The Buffalo Narrows Community Correctional Centre is a low security facility. Inmates receive education and training by doing odd jobs – such as chopping and hauling wood, shoveling snow, and mowing the grass – for local businesses, organizations, and elders. As a result, some inmates leave the correctional centre with jobs. They also maintain good relationships with the corrections workers.
“We get along,” says Desjarlais. “We interact with the inmates, we counsel them, we try to show them positive things in life. If they come back, we know who they are and how they are, and we know how to approach them.”
Daigneault, who has assisted inmates with writing letters and filling out application forms, agrees.
“The inmates here ask us for help,” she says. “To me, that’s a good rapport and a good system, because it helps with rehabilitation and recidivism rates.”
The close proximity to family that the Buffalo Narrows centre provides is an important part of inmate rehabilitation. Studies consistently show that inmates who maintain close relationships with their family members are less likely to re-offend, and more likely to lead stable and productive lives once they re-enter the community.
With the closure, these opportunities and relationships will be lost. The 14 inmates currently housed at the Buffalo Narrows Correctional Centre will be re-located to one of three centres in the province – Besnard Lake Correctional Camp in La Ronge (335 kilometres away), the Prince Albert Correctional Centre (400 kilometres away), or the Battlefords Community Corrections Centre (400 kilometres away).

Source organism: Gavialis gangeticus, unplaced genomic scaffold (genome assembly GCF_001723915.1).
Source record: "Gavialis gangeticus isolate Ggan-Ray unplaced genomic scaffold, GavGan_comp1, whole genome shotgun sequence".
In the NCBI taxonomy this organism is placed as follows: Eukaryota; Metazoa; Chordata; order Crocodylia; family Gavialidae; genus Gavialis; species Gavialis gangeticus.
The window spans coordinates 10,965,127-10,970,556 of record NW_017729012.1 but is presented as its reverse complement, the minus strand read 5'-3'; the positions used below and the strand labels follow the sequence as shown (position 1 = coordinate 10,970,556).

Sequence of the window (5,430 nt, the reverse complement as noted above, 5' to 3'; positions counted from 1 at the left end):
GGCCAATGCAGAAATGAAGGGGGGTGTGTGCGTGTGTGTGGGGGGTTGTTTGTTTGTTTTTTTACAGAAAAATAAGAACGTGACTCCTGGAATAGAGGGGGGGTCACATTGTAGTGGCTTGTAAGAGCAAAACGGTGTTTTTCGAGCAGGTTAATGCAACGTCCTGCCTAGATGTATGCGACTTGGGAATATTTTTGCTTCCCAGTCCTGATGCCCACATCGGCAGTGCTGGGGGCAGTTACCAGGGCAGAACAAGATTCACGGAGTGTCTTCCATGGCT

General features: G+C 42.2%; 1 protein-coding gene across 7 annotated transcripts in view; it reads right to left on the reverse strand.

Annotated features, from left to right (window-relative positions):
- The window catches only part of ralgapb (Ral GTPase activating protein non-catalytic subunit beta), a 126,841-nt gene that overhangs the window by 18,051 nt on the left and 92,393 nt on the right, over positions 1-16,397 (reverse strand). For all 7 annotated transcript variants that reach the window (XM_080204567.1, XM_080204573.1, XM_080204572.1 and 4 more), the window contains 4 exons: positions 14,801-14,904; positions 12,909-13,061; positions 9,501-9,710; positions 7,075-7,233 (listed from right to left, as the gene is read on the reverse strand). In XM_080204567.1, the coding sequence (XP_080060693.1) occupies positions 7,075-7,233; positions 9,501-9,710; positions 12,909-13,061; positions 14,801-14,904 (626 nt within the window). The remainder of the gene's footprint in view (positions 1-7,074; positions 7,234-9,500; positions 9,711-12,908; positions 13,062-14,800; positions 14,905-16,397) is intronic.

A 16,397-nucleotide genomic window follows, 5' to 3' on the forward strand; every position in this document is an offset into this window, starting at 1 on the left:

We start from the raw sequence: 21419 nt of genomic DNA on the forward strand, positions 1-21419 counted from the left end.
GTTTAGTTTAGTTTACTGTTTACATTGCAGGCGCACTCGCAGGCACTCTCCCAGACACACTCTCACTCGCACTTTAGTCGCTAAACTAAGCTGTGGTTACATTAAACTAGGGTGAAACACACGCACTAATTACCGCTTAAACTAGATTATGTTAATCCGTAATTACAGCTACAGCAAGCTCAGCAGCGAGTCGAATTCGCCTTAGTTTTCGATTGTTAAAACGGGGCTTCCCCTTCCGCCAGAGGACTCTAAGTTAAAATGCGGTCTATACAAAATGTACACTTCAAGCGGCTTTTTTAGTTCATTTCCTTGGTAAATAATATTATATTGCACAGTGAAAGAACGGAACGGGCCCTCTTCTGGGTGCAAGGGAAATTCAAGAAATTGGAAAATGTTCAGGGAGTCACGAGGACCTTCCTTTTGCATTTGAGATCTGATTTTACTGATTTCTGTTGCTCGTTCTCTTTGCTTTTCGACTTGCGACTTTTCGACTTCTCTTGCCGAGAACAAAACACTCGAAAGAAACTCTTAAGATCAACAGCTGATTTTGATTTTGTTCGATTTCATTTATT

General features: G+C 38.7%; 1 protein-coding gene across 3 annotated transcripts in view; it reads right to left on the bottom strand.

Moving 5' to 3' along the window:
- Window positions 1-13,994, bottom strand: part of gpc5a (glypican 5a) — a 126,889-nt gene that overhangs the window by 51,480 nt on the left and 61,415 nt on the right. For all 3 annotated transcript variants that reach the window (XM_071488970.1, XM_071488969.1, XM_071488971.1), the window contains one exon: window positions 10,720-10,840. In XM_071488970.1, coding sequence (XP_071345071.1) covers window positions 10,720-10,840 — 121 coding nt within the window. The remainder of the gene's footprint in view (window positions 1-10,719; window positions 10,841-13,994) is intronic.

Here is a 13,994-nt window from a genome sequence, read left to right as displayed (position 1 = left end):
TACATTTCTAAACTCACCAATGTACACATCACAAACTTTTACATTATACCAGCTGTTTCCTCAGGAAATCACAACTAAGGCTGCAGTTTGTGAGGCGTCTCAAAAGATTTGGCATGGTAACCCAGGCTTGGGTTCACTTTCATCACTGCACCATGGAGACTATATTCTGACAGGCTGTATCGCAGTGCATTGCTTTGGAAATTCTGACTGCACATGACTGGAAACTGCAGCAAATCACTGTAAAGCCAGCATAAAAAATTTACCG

Greg Fleet, Executive Director of the John Howard Society of Saskatchewan, says he’s disappointed that inmates in northern Saskatchewan will be moved out of their home communities.
“When you move people away from the community where they are from, it makes it much more difficult for family members to connect with the person who is incarcerated,” says Fleet. “Our position on incarceration is that people are sent to jail as punishment, not for punishment. When a person is incarcerated, the day that they go in, they should be working on a plan for release so that when the person does leave custody they’re prepared to re-enter society.”
Since the announcement, Daigneault has received handwritten letters from inmates. One 24-year-old inmate wrote that he’s been in and out of jail his whole life but plans to become a productive member of society thanks to corrections staff who helped him get into Northlands College.
Another wrote about the importance of being close to his family so they can visit him, and how grateful he is for the opportunity to work in the community so that he can send money to his family.
The closure is estimated to save the provincial government $661,000 this year and $1 million per year after that. Daigneault wonders how 15 jobs in northern Saskatchewan, and the rehabilitation of up to 18 inmates, can be less of a priority than the Mosaic Stadium, which will receive $25 million from the provincial government this year.
“We have little in the north as it is,” she says. “Why target us?”
To express your concerns about the closure of the Buffalo Narrows Community Correctional Centre, please contact:
Hon. Christine Tell
Minister Responsible for Corrections and Policing
Room 345, Legislative Building
2405 Legislative Drive
Regina, SK S4S 0B3